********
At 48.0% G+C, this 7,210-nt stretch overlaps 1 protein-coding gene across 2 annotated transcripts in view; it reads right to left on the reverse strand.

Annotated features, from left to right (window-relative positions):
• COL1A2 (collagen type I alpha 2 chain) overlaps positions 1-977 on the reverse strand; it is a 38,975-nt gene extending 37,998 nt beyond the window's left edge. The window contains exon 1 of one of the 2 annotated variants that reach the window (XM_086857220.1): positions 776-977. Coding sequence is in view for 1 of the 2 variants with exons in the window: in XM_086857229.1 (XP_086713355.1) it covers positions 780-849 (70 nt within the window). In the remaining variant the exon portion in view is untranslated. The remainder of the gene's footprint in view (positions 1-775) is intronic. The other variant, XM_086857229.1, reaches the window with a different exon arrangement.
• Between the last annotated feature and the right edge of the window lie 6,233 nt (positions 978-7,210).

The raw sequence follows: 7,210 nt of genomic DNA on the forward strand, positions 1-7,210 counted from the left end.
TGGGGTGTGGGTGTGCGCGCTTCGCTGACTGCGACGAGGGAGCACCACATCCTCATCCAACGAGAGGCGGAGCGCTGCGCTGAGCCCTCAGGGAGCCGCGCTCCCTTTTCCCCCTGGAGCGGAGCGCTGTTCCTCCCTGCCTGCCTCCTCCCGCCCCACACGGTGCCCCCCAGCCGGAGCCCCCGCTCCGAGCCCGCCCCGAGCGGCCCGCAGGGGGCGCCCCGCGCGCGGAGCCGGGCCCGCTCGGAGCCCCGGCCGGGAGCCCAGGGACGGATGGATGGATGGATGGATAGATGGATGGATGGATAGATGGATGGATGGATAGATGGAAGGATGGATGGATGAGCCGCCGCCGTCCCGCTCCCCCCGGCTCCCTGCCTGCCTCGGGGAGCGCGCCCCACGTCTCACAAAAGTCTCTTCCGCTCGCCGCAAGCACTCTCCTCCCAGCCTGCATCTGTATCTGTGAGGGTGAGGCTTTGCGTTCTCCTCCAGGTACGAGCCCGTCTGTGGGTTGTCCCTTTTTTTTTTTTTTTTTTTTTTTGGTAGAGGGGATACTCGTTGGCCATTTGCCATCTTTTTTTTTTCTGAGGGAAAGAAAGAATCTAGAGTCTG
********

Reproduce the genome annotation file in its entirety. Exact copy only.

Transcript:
At 48.0% G+C, this 7,210-nt stretch overlaps 1 protein-coding gene across 2 annotated transcripts in view; it reads right to left on the reverse strand.

Annotated features, from left to right (window-relative positions):
• COL1A2 (collagen type I alpha 2 chain) overlaps positions 1-977 on the reverse strand; it is a 38,975-nt gene extending 37,998 nt beyond the window's left edge. The window contains exon 1 of one of the 2 annotated variants that reach the window (XM_086857220.1): positions 776-977. Coding sequence is in view for 1 of the 2 variants with exons in the window: in XM_086857229.1 (XP_086713355.1) it covers positions 780-849 (70 nt within the window). In the remaining variant the exon portion in view is untranslated. The remainder of the gene's footprint in view (positions 1-775) is intronic. The other variant, XM_086857229.1, reaches the window with a different exon arrangement.
• Between the last annotated feature and the right edge of the window lie 6,233 nt (positions 978-7,210).

The raw sequence follows: 7,210 nt of genomic DNA on the forward strand, positions 1-7,210 counted from the left end.
TGGGGTGTGGGTGTGCGCGCTTCGCTGACTGCGACGAGGGAGCACCACATCCTCATCCAACGAGAGGCGGAGCGCTGCGCTGAGCCCTCAGGGAGCCGCGCTCCCTTTTCCCCCTGGAGCGGAGCGCTGTTCCTCCCTGCCTGCCTCCTCCCGCCCCACACGGTGCCCCCCAGCCGGAGCCCCCGCTCCGAGCCCGCCCCGAGCGGCCCGCAGGGGGCGCCCCGCGCGCGGAGCCGGGCCCGCTCGGAGCCCCGGCCGGGAGCCCAGGGACGGATGGATGGATGGATGGATAGATGGATGGATGGATAGATGGATGGATGGATAGATGGAAGGATGGATGGATGAGCCGCCGCCGTCCCGCTCCCCCCGGCTCCCTGCCTGCCTCGGGGAGCGCGCCCCACGTCTCACAAAAGTCTCTTCCGCTCGCCGCAAGCACTCTCCTCCCAGCCTGCATCTGTATCTGTGAGGGTGAGGCTTTGCGTTCTCCTCCAGGTACGAGCCCGTCTGTGGGTTGTCCCTTTTTTTTTTTTTTTTTTTTTTTGGTAGAGGGGATACTCGTTGGCCATTTGCCATCTTTTTTTTTTCTGAGGGAAAGAAAGAATCTAGAGTCTG